German Social Security for Ghetto Workers Liberalized

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This post is for historical informational purposes only. Please do not refer to this post for information pertaining to current Claims Conference programs. Visit What We Do for current program guidelines and information. Thank you.

June 28, 2009

  • Regional Pension Institutions
  • Frequently Asked Questions About German Social Security for Work in a Ghetto (ZRBG). Updated June 2009

Following a decision of the German Federal Social Court (Bundessozialgericht) in early June, tens of thousands of Holocaust survivors previously rejected for German Social Security payments under the country’s “Ghetto Pension Law” (ZRBG) will have an opportunity for a reconsideration of their rejected claims pursuant to newly liberalized guidelines.

The so-called Ghetto Pension Law (ZRBG), enacted in 2002 and based on court decisions from 1997 regarding work in the Lodz Ghetto, grants pensions for voluntary and remunerated work in ghettos located in territories occupied or annexed by the Nazis. In continuing discussions with the German government, the Claims Conference has strongly maintained that the eligibility criteria have been interpreted inconsistently and too stringently by local German Social Security authorities and courts. Out of 70,000 applicants, more than 60,000 have been rejected.

In June, 2009, the German Federal Social Court ruled on a number of issues of interpretation of the ghetto pension law, including the definition of “remuneration.” The Court decided that the interpretation of “remuneration” should be broader, encompassing food or any other benefits that workers received for their labor. The court also ruled that such remuneration could also have been paid to the ghetto Judenrat instead of directly to the worker.

The court also expanded the definition of “voluntary” labor, ruling that it could mean that a ghetto worker had the possibility to accept or decline work or have input regarding his or her working conditions. The Court ruling also confirmed that the law did not carry any age limit. The only criterion is the work of the applicant, irrelevant of age.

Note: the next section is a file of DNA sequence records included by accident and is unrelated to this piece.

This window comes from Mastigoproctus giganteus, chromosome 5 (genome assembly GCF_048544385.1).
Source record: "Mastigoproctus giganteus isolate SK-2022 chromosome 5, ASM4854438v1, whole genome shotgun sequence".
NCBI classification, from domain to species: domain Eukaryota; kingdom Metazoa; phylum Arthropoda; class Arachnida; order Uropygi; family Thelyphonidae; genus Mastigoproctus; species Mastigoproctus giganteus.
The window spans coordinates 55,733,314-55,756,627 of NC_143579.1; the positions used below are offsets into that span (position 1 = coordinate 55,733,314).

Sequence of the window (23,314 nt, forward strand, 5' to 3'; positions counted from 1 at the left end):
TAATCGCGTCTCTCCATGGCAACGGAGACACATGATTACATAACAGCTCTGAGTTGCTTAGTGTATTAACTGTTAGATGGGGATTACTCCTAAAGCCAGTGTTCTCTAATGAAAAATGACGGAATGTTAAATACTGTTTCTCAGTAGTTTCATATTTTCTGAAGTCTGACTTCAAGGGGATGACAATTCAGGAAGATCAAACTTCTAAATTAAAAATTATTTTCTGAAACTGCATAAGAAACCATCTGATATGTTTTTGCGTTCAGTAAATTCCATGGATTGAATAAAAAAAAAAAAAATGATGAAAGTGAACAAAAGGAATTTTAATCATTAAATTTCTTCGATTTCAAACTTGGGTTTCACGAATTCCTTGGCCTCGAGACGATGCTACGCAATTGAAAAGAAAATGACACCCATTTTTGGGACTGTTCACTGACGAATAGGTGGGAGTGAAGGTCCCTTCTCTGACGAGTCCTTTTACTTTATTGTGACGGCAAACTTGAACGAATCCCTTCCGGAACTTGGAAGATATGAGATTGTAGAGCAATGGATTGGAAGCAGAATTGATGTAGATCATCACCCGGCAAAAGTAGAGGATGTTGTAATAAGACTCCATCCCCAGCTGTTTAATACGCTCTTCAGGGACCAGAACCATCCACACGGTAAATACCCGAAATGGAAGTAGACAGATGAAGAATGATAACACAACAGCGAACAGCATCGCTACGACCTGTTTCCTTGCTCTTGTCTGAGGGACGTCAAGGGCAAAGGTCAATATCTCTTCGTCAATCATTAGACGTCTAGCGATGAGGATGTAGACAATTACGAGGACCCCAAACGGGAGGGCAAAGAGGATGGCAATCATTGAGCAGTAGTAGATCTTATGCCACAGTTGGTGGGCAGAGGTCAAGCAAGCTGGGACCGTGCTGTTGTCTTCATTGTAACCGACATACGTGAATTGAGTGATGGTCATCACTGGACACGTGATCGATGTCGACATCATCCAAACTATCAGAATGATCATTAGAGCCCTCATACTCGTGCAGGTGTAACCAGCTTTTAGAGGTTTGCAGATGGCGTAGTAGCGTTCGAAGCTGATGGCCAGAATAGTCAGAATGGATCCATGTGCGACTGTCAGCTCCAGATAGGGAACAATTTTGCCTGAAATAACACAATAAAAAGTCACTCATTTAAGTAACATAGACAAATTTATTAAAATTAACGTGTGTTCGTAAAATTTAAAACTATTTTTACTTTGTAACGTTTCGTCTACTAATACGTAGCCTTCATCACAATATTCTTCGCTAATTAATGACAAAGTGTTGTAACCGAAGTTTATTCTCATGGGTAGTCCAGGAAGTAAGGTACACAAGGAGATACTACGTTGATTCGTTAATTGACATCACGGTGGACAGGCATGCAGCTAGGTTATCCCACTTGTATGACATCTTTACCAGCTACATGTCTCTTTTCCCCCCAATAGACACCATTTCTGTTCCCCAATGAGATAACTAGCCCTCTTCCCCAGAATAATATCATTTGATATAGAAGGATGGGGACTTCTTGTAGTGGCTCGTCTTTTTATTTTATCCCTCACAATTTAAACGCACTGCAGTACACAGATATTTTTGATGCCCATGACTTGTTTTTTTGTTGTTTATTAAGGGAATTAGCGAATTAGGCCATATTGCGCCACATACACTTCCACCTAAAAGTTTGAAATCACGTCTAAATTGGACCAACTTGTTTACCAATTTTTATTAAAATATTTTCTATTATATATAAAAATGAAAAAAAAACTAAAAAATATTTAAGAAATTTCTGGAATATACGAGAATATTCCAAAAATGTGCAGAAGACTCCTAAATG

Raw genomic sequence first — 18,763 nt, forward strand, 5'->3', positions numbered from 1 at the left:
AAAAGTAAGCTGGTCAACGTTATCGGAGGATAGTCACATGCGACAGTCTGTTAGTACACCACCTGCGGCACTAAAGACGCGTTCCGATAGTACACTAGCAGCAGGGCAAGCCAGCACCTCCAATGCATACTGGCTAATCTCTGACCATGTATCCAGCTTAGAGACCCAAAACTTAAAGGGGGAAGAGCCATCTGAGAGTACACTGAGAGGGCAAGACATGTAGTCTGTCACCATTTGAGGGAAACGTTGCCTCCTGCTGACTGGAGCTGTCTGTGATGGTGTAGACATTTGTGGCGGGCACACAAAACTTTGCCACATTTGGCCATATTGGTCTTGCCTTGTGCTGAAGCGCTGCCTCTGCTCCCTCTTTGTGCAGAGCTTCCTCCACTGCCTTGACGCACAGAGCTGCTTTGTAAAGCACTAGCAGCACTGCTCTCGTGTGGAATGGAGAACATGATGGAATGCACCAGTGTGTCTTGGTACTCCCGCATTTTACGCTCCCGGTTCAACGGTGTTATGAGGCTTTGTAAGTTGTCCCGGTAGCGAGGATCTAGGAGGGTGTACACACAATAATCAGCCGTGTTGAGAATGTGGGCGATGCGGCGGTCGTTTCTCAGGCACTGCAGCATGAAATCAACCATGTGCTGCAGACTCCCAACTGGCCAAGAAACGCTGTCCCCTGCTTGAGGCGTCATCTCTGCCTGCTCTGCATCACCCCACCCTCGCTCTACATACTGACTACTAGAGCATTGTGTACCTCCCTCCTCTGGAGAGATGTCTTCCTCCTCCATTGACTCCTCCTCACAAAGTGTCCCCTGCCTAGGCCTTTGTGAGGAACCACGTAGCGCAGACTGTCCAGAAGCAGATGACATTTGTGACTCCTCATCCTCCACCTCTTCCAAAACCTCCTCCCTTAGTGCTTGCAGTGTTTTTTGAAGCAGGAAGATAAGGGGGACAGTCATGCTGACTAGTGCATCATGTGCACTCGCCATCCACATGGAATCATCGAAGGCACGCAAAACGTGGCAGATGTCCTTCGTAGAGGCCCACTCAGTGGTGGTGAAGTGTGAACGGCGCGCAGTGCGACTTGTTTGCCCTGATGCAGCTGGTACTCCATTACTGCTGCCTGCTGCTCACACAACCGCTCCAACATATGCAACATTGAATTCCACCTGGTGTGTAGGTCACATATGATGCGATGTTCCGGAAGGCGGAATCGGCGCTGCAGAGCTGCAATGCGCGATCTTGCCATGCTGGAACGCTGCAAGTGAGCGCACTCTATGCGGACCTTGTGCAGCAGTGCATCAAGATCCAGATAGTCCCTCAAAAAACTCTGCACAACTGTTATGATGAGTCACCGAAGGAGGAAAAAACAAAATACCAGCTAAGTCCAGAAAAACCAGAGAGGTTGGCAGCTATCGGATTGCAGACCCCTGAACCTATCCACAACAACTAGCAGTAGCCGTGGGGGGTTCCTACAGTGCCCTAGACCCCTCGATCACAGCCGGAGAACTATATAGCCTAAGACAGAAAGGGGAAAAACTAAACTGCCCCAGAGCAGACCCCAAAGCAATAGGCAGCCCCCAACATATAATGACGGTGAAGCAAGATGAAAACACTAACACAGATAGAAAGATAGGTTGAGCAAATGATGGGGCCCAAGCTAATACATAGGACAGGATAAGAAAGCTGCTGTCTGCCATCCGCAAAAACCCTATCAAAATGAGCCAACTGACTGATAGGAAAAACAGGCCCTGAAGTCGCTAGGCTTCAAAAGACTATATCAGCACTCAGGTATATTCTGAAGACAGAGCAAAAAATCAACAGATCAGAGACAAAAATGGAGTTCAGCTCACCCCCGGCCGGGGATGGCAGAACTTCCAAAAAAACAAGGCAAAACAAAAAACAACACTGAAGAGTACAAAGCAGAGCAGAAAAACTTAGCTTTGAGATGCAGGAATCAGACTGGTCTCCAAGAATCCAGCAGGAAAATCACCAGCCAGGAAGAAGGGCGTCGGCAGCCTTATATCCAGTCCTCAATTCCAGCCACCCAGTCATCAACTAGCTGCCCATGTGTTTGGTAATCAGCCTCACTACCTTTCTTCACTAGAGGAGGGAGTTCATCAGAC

Re-Examination of Denied Claims:

The German Social Security Administration has announced that its offices are conducting a proactive review of all rejected ZRBG/Ghetto Pension claims. ZRBG officials have stated their intention of implementing the new court decisions in a rapid and unbureaucratic manner.

Those with denied Ghetto Pension claims do not need to request the re-opening of their claims in accordance with the court rulings of June 2009 nor do they have to contact the ZRBG offices in Germany to have their files reviewed.

The full text of the ZRBG announcement (in German only) is available here.

Applicants who choose to contact a ZRBG office in connection with the re-opening of a Ghetto Pension claim should note that their request comes“ under consideration of the decisions of the 13th Senat of the BSG dated June 2nd 2009 and of the 5th Senat of the BSG dated June 3rd 2009.”Applicants should contact the Social Security authority that issued the claim denial. Click here for a contact list of German Social Security authorities (

All widows/widower of rejected applicants who have since passed away can apply for re-examination.

It is not yet clarified how many years the retroactive payments will cover. The Claims Conference is pressing for payments starting from 1997, but this is not yet decided.
The Claims Conference will continue to make available information on this new development to Holocaust survivors through help centers, social service agencies and on our website at

The Claims Conference is not involved in the administration, implementation or processing of applications for this program.

The information presented herein is intended for information purposes only and solely as a general guide. The information is not intended as legal advice. It is a summary of specific issues and does not represent a definitive or complete statement of the programs and policies of the agencies or governments mentioned. The information may not address the special needs, interests and circumstances of individual recipients. Individual situations differ and recipients are urged to seek individual advice. Individuals seeking specific information on a program are urged to contact the relevant program or to consult their social service agency or help center representative. To the best of our knowledge the information is correct as of the date of this document and this information may change subsequent to the said date. June 2009